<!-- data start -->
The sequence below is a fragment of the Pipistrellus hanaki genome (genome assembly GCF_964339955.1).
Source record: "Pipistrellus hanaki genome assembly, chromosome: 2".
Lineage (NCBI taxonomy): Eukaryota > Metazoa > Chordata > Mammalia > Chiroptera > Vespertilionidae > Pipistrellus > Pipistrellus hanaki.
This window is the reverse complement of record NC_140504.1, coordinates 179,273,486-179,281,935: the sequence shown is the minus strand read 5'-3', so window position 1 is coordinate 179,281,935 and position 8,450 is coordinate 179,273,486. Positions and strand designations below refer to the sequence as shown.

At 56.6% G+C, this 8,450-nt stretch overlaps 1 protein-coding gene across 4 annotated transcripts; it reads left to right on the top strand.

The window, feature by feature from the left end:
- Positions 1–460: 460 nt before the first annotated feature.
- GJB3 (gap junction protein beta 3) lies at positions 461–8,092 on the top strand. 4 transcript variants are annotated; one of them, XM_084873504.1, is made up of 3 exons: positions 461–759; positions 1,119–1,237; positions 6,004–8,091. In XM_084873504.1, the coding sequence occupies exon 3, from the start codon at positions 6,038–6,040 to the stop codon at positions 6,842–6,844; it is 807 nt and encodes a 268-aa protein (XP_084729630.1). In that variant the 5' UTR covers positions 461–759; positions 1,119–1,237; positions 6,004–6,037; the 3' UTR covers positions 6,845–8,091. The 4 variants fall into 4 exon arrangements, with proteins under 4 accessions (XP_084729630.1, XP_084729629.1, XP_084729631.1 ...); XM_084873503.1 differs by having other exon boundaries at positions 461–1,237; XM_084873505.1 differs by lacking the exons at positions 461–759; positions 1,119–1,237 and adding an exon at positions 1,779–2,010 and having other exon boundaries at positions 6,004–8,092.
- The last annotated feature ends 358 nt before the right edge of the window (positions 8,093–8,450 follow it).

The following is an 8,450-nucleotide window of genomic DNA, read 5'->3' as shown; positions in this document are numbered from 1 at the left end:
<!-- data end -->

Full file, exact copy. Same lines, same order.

The sequence below is a fragment of the Pipistrellus hanaki genome (genome assembly GCF_964339955.1).
Source record: "Pipistrellus hanaki genome assembly, chromosome: 2".
Lineage (NCBI taxonomy): Eukaryota > Metazoa > Chordata > Mammalia > Chiroptera > Vespertilionidae > Pipistrellus > Pipistrellus hanaki.
This window is the reverse complement of record NC_140504.1, coordinates 179,273,486-179,281,935: the sequence shown is the minus strand read 5'-3', so window position 1 is coordinate 179,281,935 and position 8,450 is coordinate 179,273,486. Positions and strand designations below refer to the sequence as shown.

At 56.6% G+C, this 8,450-nt stretch overlaps 1 protein-coding gene across 4 annotated transcripts; it reads left to right on the top strand.

The window, feature by feature from the left end:
- Positions 1–460: 460 nt before the first annotated feature.
- GJB3 (gap junction protein beta 3) lies at positions 461–8,092 on the top strand. 4 transcript variants are annotated; one of them, XM_084873504.1, is made up of 3 exons: positions 461–759; positions 1,119–1,237; positions 6,004–8,091. In XM_084873504.1, the coding sequence occupies exon 3, from the start codon at positions 6,038–6,040 to the stop codon at positions 6,842–6,844; it is 807 nt and encodes a 268-aa protein (XP_084729630.1). In that variant the 5' UTR covers positions 461–759; positions 1,119–1,237; positions 6,004–6,037; the 3' UTR covers positions 6,845–8,091. The 4 variants fall into 4 exon arrangements, with proteins under 4 accessions (XP_084729630.1, XP_084729629.1, XP_084729631.1 ...); XM_084873503.1 differs by having other exon boundaries at positions 461–1,237; XM_084873505.1 differs by lacking the exons at positions 461–759; positions 1,119–1,237 and adding an exon at positions 1,779–2,010 and having other exon boundaries at positions 6,004–8,092.
- The last annotated feature ends 358 nt before the right edge of the window (positions 8,093–8,450 follow it).

The following is an 8,450-nucleotide window of genomic DNA, read 5'->3' as shown; positions in this document are numbered from 1 at the left end: